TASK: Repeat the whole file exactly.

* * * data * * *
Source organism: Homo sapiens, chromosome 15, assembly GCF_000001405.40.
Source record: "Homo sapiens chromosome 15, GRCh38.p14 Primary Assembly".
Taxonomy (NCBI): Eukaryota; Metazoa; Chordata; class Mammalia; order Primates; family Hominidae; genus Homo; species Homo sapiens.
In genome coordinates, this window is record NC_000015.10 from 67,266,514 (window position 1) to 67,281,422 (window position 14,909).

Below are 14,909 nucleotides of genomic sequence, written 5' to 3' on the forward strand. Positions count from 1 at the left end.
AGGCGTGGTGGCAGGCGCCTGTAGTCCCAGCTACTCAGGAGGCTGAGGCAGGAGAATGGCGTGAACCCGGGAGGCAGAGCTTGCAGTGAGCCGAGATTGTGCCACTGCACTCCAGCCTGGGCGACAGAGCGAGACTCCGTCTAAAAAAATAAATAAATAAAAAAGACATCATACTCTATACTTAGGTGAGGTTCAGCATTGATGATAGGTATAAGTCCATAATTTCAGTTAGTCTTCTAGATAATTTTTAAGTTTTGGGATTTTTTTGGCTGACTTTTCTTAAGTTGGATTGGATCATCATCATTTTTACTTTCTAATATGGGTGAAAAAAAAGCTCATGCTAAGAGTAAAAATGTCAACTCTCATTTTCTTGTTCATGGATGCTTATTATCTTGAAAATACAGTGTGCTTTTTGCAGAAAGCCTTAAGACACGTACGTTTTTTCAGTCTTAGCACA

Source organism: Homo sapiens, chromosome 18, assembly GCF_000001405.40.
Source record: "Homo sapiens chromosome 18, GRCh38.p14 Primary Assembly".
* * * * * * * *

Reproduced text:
Source organism: Homo sapiens, chromosome 15, assembly GCF_000001405.40.
Source record: "Homo sapiens chromosome 15, GRCh38.p14 Primary Assembly".
Taxonomy (NCBI): Eukaryota; Metazoa; Chordata; class Mammalia; order Primates; family Hominidae; genus Homo; species Homo sapiens.
In genome coordinates, this window is record NC_000015.10 from 67,266,514 (window position 1) to 67,281,422 (window position 14,909).

Below are 14,909 nucleotides of genomic sequence, written 5' to 3' on the forward strand. Positions count from 1 at the left end.
AGGCGTGGTGGCAGGCGCCTGTAGTCCCAGCTACTCAGGAGGCTGAGGCAGGAGAATGGCGTGAACCCGGGAGGCAGAGCTTGCAGTGAGCCGAGATTGTGCCACTGCACTCCAGCCTGGGCGACAGAGCGAGACTCCGTCTAAAAAAATAAATAAATAAAAAAGACATCATACTCTATACTTAGGTGAGGTTCAGCATTGATGATAGGTATAAGTCCATAATTTCAGTTAGTCTTCTAGATAATTTTTAAGTTTTGGGATTTTTTTGGCTGACTTTTCTTAAGTTGGATTGGATCATCATCATTTTTACTTTCTAATATGGGTGAAAAAAAAGCTCATGCTAAGAGTAAAAATGTCAACTCTCATTTTCTTGTTCATGGATGCTTATTATCTTGAAAATACAGTGTGCTTTTTGCAGAAAGCCTTAAGACACGTACGTTTTTTCAGTCTTAGCACA

Source organism: Homo sapiens, chromosome 18, assembly GCF_000001405.40.
Source record: "Homo sapiens chromosome 18, GRCh38.p14 Primary Assembly".